This is a desperately difficult issue.
India is currently experiencing a surge in Covid cases. Per head of population the number is not huge. But Mumbai, where a significant number of returning kiwis transit through is a hot spot. And the number of infected people returning to the country has spiked.
Faced with the prospect of quarantine beds being overrun if current trends continue the Government has taken the step of banning people entering the country if they have been in India during the two weeks prior to travel.
From Radio New Zealand:
Travel into New Zealand from India – including for New Zealand citizens and residents – is being temporarily suspended because of high numbers of Covid-19 cases, Prime Minister Jacinda Ardern says.
Director-General of Health Ashley Bloomfield confirmed this afternoon that a border worker had tested positive for Covid-19.
Bloomfield also announced 23 new positive Covid cases in managed isolation, 17 of whom had arrived from India.
Ardern says she is focusing on the new cases at the border today.
“Cases of the virus have been on the rise internationally … with surges particularly in Brazil and India… we are starting to see this global trend mirrored here,” she says.
“We are temporarily suspending entry into New Zealand for travellers from India.”
The travel ban will be from 11 April to 28 April, she says, and is expected to be temporary.
It is the first time New Zealand has stopped citizens or residents from returning.
“I absolutely understand the difficulty this temporary suspension will cause,” Ardern says. “I understand that, but I also feel a sense of responsibility and obligation to find ways to reduce risk that travellers are experiencing.”
The data is compelling. As mentioned in this Stuff article by Keith Lynch since February this year there have been 117 cases of Covid-19 imported from India, 17 from the USA and 11 from the UK. Modeller Rodney Jones predicts that for the foreseeable future there would be more than ten new imported cases a day given current circumstances.
From the article:
Jones’ models currently predicts there will be more than 300,000 cases per day in India in the coming week.
The current outbreak in India is centred in the state of Maharashtra. Earlier this week the state saw 60,000 cases in a single day.
The R value in the state is about 1.4-1.5.
Jones says he was under-forecasting the number of MIQ cases originating in India until recently. The forecasts used data from the entire country of India. But India is a huge country, with most arrivals in New Zealand travelling from the western states and starting their journeys in Delhi or Mumbai.
Now the model relies on data from the western Indian state of Maharashtra, where the biggest city, Mumbai, is situated.
Using this data has improved the accuracy of the modelling, he says, closely mirroring what is seen on the ground in MIQ.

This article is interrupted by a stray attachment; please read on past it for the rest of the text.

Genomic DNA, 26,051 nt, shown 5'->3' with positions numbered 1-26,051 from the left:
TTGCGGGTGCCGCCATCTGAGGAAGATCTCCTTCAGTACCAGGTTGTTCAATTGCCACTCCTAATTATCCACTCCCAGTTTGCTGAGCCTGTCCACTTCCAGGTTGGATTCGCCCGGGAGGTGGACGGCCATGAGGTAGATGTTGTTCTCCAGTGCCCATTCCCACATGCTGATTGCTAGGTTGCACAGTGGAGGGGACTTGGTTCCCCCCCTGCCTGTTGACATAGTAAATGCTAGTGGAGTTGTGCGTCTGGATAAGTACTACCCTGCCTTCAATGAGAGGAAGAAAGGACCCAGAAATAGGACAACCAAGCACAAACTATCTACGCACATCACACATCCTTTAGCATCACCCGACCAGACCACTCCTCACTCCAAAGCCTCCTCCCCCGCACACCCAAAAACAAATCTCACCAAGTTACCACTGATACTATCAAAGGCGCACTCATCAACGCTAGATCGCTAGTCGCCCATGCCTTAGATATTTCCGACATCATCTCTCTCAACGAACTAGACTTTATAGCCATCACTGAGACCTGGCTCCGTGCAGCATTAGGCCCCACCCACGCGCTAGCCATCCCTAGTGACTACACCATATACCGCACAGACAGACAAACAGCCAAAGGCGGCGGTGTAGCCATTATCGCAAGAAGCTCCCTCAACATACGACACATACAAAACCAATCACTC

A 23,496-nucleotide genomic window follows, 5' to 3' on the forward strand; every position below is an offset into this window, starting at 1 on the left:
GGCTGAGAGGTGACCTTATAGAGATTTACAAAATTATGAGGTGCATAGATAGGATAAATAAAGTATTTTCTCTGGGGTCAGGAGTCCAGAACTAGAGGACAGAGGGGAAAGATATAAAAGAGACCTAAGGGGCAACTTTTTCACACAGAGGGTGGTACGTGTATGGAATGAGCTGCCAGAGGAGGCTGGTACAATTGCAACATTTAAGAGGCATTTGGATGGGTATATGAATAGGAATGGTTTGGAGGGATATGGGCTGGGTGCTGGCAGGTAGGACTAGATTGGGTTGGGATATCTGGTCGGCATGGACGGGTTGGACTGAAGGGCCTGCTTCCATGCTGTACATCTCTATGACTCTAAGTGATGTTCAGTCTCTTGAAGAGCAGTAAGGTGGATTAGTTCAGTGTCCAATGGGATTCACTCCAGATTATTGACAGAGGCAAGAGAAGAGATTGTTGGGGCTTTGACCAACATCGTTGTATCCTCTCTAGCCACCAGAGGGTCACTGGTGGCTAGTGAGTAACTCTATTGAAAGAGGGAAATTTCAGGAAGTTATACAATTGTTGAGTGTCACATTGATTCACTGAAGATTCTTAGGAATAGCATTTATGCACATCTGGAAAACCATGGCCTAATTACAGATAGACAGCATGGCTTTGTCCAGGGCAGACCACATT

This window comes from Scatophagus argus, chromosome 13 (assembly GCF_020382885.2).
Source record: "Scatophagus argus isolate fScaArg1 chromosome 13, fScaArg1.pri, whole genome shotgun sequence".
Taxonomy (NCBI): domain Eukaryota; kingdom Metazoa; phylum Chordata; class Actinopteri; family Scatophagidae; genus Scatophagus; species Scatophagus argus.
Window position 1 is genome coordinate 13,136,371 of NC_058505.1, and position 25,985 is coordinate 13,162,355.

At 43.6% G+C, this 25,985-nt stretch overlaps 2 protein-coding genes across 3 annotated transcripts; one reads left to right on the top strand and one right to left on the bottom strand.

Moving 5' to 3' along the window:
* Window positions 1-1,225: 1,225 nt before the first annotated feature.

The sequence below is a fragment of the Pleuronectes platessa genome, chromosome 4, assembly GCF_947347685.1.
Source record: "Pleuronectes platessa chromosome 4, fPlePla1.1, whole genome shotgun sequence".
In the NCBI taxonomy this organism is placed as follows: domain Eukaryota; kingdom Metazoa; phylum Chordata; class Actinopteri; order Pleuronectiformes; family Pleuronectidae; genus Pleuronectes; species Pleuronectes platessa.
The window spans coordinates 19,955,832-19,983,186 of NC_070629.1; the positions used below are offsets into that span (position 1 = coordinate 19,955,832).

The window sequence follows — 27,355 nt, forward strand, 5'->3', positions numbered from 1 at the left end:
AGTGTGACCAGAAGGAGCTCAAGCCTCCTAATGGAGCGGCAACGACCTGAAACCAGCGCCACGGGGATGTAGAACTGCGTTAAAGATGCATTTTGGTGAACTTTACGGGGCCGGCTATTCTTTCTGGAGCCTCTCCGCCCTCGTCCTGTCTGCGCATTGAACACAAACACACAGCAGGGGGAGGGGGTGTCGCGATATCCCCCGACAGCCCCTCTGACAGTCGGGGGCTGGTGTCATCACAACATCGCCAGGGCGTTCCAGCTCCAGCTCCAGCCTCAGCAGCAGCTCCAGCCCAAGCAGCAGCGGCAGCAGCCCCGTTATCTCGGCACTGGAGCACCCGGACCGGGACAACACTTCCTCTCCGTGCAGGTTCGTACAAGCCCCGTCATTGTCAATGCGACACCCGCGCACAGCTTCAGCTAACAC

“We’re still a long way from the curve bending (down in India). This is a disaster and the Indian government has been extremely slow to react, and it’s forced New Zealand to take this step,” he says.
On Thursday, Ardern said it is believed people were catching Covid-19 in India on their way to the airport, meaning the cases were not being picked up by pre-departure testing.
Jones agrees. “Moving in India in the midst of an outbreak carries more risk than it appears to in the UK or the US.”
Is it legal? There is the right for New Zealand passport holders to return to New Zealand but the Covid legislation has very strong powers to regulate travel. And the New Zealand Bill of Rights Act has a limitation that the rights and freedoms contained in the Act may be subject only to such reasonable limits prescribed by law as can be demonstrably justified in a free and democratic society.
Andrew Geddis thinks with some reservations that the decision is acceptable. From Spinoff:
However, perhaps the strongest evidence in favour of the limit being justifiable is that the government has been facing public health calls for quite some time to bar all travelers from high-risk countries. To its credit (in my view), it’s so far resisted these; not least because of the very real rights and law questions involved. It also is likely aware of the strong emotional belief most of us have that “our people” always ought to have a route back “home”. Which is completely fine with me – we elect people to represent us in all our multiplicity of commitments, not just to be technocrats that decide what objectively is best for us.
The fact the government is now prepared to face the potential emotional backlash involved in turning citizens away from the country’s border suggests to me that matters may really be turning pretty dire, and so a temporary removal of the right to enter is justified. Or, at least, I hope and trust that is the case. Because if the government has gotten this one wrong, it’s a betrayal of everything that citizenship is meant to promise.
National’s Chris Bishop has expressed support. The Greens have expressed misgivings. The editor of the Indian Weekender claims the community is equally incensed, outraged and shocked with the decision.
We are dealing with a really tricky and deadly virus. Quarantine facilities are limited. Hopefully this measure is limited and will be changed soon.